How to do the stretch:
According to the American Academy of Orthopaedic Surgeons (AAOS), this stretch should be performed in the seated position. Cross your affected foot over the knee of your other leg. Grasp the toes of your painful foot and bring your ankle up and your toes up. Place your thumb along the plantar fascia and rub it to stretch it. The fascia should feel like a tight band along the bottom of your foot when stretched. Hold the stretch for 10 seconds. Repeat it 10-20 times for each foot. Dr. Furia and Dr. Judy Baumhauer, orthopaedic surgeon and president-elect of the American Orthopaedic Foot and Ankle Society (AOFAS) recommend that this exercise be performed initially in the morning, before getting out of bed and after any long periods of sitting. If there is a sharp pain in your heel when getting up, a stretch should have been done before standing or walking. Dr. Baumhauer gives her patients a visual as a reference for this exercise.
Dr. Baumhauer, who was not involved in this study, has been counseling patients on the plantar fascia stretch for 15 years. "I am a firm believer in this type of stretch and nearly 80 percent of my patients have shown improvement in just eight weeks of stretching therapy."
There is no one, single treatment that works best for every single person where plantar fasciitis is concerned. There are a number of things that people can try:
- Avoid walking or running on hard surfaces.
- Rest your feet, cutting back on activities that make your feet hurt.
- Try heel cups, shoe inserts, or orthotics in both shoes, even if only one foot hurts.
- Purchase a new pair of shoes, choosing a pair with good arch supports and a cushioned sole.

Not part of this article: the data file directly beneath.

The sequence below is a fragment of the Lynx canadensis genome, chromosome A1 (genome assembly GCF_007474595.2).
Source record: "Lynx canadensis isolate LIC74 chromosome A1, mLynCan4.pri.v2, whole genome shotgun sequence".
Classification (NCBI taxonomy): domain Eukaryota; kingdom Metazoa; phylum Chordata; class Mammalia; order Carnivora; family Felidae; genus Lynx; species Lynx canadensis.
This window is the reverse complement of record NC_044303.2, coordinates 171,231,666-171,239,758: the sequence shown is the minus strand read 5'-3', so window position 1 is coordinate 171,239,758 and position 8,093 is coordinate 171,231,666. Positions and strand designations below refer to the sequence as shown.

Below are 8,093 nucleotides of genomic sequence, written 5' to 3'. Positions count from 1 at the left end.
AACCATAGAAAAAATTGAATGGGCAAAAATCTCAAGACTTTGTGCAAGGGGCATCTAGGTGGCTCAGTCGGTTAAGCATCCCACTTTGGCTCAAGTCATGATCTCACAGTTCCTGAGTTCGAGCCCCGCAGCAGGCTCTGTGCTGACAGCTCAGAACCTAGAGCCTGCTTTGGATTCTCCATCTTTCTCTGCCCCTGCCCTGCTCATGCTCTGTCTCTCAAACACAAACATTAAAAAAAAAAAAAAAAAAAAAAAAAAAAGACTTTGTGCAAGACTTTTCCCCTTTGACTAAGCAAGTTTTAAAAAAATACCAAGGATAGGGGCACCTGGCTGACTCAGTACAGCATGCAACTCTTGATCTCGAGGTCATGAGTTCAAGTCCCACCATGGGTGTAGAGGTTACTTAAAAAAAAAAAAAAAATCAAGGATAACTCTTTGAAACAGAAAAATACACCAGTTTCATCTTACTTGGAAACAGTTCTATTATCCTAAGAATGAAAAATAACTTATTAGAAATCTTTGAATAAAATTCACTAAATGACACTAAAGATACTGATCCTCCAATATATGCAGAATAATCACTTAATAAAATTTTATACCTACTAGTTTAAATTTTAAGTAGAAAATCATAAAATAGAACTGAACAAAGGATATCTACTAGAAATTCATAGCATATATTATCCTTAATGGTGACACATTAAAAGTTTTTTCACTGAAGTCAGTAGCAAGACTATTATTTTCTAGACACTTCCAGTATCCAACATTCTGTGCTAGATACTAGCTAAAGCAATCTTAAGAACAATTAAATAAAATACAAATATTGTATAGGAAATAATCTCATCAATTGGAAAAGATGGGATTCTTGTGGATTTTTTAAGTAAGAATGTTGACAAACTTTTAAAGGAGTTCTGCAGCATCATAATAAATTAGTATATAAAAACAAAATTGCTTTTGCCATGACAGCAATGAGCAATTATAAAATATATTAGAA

- Do calf stretches and towel stretches several times each day, particularly first thing in the morning.
- To reduce swelling and pain, put ice on your heel or take an over-the-counter pain reliever such as ibuprofen or aspirin.
If these forms of self-treatment do not help, a doctor might provide you with splints to wear at night. The doctor may give you steroid shots in your heel, or other forms of treatments. You most likely will not need surgery. A doctor only suggests surgery for persons who still experience pain after attempting other forms of treatment for a period of six to twelve months.
Dr. Salvino's Plantar Fasciitis Kit by Everheel - Review of Dr. Salvino's Plantar Fasciitis Kit designed for the relief of heel and foot pain - Thomas C. Weiss
About the Author
Thomas C. Weiss attended college and university courses earning a Masters, Bachelors and two Associate degrees, as well as pursing Disability Studies. As a Nursing Assistant Thomas has assisted people from a variety of racial, religious, gender, class, and age groups by providing care for people with all forms of disabilities from Multiple Sclerosis to Parkinson's; para and quadriplegia to Spina Bifida.
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Cite Page: Journal: Disabled World. Language: English (U.S.). Author: Thomas C. Weiss. Electronic Publication Date: 2018-10-03. Title: Plantar Fasciitis Information: Symptoms Facts and Treatment Options, Source: <a href=https://www.disabled-world.com/health/orthopedics/plantar-fasciitis.php>Plantar Fasciitis Information: Symptoms Facts and Treatment Options</a>. Retrieved 2021-07-27, from https://www.disabled-world.com/health/orthopedics/plantar-fasciitis.php - Reference: DW#175-13565.